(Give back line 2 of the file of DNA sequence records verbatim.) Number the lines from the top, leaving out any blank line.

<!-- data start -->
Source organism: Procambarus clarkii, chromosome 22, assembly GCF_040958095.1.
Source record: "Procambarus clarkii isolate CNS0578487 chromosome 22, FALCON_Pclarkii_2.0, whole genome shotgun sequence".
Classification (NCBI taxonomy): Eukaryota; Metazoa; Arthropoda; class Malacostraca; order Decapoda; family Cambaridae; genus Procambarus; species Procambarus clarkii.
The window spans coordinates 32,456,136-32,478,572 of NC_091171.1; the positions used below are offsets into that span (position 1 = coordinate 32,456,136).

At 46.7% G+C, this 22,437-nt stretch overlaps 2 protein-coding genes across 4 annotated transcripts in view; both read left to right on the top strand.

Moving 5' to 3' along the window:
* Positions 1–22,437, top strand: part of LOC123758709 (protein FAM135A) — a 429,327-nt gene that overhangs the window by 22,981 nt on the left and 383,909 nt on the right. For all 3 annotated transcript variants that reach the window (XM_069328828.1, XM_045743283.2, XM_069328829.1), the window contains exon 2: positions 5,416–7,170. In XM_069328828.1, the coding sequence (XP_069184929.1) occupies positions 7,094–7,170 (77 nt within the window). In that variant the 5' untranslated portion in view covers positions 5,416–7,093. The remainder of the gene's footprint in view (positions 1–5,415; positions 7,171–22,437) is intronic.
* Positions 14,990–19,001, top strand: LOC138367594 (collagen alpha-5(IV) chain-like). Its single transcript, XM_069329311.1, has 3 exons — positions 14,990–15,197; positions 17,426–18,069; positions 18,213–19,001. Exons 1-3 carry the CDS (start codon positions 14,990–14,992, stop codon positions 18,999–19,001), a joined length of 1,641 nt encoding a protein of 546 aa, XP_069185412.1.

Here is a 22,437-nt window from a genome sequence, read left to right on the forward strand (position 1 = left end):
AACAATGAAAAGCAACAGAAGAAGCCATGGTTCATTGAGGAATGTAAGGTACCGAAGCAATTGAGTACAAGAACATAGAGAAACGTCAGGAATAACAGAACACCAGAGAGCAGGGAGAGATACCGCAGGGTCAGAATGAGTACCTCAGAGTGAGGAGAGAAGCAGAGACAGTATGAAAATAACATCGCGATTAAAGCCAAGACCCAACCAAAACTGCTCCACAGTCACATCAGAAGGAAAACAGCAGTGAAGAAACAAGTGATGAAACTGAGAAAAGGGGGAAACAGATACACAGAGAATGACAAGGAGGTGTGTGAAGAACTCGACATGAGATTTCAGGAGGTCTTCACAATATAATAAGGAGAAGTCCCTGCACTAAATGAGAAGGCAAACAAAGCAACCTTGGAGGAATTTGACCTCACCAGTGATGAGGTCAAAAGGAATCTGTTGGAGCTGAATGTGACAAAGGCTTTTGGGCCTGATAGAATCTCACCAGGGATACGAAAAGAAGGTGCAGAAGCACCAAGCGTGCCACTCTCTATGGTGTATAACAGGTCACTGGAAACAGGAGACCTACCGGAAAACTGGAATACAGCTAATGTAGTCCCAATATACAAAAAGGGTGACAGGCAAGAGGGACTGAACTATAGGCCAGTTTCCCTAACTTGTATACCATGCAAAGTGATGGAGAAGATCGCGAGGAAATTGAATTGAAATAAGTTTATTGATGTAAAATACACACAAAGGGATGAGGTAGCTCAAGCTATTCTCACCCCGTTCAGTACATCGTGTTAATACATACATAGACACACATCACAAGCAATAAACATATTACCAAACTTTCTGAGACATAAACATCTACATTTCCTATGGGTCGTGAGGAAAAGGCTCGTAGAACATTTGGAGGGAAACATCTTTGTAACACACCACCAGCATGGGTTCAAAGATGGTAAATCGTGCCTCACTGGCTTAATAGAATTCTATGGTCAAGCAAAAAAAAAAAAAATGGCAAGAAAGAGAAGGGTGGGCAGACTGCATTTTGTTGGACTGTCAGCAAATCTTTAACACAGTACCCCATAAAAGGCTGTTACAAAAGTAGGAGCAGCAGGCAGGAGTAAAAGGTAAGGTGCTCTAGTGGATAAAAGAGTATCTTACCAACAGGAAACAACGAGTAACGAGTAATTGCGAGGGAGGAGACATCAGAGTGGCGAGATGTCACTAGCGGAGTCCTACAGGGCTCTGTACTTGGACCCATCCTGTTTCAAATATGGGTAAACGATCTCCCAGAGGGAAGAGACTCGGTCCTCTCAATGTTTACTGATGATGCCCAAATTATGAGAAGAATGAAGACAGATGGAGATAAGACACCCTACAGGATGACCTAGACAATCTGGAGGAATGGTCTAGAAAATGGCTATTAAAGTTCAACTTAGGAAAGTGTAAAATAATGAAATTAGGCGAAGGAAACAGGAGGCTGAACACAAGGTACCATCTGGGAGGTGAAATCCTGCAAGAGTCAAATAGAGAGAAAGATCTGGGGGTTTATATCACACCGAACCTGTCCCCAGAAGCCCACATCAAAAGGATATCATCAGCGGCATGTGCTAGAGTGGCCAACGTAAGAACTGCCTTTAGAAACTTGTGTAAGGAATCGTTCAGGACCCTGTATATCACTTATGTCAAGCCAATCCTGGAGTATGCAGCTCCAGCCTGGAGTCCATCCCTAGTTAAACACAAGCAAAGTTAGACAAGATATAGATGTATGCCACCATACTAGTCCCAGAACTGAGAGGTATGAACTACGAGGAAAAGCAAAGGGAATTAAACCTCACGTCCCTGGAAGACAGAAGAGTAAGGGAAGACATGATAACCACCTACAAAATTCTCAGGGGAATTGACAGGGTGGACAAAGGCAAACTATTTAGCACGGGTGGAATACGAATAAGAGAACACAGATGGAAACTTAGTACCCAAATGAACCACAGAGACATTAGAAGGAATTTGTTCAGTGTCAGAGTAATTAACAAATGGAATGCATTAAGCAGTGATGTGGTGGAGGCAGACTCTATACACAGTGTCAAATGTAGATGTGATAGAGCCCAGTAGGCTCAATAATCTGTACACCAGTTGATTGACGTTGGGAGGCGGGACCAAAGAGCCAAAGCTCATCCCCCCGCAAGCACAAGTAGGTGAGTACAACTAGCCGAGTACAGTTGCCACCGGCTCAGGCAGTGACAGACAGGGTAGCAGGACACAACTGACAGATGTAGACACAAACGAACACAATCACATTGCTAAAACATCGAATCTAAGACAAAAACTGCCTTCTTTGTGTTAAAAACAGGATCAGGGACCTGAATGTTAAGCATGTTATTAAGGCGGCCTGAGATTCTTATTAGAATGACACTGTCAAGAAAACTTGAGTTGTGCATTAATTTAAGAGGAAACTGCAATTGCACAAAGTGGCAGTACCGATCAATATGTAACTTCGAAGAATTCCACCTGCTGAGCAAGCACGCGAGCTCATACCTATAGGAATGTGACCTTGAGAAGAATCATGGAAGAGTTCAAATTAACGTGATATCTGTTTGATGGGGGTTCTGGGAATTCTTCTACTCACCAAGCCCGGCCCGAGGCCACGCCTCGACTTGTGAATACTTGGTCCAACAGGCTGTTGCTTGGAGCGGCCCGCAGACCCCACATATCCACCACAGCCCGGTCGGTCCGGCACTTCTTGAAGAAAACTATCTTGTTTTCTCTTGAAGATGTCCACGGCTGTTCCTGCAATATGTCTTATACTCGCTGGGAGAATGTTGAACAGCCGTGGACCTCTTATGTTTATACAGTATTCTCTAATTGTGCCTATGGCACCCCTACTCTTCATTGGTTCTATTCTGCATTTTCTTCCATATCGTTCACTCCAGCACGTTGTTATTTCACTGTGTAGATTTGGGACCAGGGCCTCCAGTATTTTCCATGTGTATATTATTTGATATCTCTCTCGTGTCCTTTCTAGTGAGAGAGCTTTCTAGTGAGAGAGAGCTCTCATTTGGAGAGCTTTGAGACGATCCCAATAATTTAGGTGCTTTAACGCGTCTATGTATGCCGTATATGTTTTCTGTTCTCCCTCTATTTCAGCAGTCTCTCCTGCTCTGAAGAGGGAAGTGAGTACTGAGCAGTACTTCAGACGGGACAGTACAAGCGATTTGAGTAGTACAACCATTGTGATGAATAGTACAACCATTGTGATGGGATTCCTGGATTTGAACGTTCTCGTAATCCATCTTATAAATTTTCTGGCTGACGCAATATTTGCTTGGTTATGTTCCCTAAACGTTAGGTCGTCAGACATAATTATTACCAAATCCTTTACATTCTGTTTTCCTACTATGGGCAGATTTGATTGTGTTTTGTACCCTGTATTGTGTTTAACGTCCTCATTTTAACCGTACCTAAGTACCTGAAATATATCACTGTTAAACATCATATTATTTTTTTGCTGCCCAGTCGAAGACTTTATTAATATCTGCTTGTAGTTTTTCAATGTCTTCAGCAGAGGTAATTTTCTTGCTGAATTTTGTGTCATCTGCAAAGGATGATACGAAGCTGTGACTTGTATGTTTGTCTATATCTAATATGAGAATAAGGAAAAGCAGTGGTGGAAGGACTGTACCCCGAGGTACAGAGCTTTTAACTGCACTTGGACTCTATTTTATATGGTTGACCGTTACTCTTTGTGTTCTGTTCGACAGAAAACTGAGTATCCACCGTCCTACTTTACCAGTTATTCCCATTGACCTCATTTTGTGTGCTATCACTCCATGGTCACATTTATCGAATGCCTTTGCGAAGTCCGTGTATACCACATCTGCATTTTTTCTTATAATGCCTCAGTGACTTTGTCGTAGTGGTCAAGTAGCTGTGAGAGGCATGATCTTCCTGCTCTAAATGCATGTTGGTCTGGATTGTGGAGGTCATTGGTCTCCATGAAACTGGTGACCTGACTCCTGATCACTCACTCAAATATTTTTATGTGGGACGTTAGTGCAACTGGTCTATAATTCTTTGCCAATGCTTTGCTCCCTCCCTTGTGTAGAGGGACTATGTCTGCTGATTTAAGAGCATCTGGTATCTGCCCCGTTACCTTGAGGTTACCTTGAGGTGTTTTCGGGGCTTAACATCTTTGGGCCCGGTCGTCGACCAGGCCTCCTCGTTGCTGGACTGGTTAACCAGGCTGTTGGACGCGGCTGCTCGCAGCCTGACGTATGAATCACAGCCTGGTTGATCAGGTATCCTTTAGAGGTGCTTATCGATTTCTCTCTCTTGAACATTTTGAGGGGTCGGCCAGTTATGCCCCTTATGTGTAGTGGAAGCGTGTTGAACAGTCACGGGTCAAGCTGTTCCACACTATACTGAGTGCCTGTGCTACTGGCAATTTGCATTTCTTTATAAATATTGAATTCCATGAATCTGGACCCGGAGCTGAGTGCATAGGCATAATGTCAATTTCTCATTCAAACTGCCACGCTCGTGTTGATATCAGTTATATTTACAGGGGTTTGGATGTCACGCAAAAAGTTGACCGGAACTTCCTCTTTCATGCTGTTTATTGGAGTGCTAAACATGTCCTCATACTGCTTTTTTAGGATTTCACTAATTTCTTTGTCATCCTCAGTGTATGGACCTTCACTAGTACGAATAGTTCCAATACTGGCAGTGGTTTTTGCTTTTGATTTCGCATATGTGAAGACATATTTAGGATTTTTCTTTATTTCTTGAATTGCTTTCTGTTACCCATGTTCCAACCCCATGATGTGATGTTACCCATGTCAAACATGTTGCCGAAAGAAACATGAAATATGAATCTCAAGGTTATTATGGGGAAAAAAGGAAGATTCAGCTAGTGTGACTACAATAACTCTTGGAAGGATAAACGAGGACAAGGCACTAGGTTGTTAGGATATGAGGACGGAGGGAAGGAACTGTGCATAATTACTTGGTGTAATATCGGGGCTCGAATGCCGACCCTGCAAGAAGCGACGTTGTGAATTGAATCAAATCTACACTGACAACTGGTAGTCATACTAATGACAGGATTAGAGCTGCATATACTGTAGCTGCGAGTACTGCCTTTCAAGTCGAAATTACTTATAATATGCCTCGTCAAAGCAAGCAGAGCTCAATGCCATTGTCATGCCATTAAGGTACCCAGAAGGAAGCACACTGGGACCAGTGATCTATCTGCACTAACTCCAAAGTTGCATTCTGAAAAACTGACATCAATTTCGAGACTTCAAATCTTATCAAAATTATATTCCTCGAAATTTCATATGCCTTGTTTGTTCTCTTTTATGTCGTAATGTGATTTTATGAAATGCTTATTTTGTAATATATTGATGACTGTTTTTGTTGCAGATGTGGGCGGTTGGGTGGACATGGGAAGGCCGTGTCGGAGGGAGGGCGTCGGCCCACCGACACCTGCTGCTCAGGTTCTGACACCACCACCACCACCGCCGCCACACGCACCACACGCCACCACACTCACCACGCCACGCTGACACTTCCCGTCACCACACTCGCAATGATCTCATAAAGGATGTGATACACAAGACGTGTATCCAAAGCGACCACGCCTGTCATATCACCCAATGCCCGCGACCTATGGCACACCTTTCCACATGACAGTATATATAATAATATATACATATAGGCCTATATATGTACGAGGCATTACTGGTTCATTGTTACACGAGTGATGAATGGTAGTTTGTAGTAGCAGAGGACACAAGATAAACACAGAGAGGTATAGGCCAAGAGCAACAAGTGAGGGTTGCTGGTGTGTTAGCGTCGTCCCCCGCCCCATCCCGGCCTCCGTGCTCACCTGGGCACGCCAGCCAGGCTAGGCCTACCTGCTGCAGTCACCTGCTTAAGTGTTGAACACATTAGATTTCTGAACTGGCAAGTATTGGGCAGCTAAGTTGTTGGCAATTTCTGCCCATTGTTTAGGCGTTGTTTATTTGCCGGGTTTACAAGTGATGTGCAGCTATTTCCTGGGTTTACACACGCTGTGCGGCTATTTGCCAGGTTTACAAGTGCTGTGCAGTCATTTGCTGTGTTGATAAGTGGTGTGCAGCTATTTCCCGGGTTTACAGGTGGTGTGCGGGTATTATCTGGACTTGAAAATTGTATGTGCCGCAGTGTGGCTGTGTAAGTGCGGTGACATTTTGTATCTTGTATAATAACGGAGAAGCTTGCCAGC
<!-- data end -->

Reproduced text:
Source record: "Procambarus clarkii isolate CNS0578487 chromosome 22, FALCON_Pclarkii_2.0, whole genome shotgun sequence".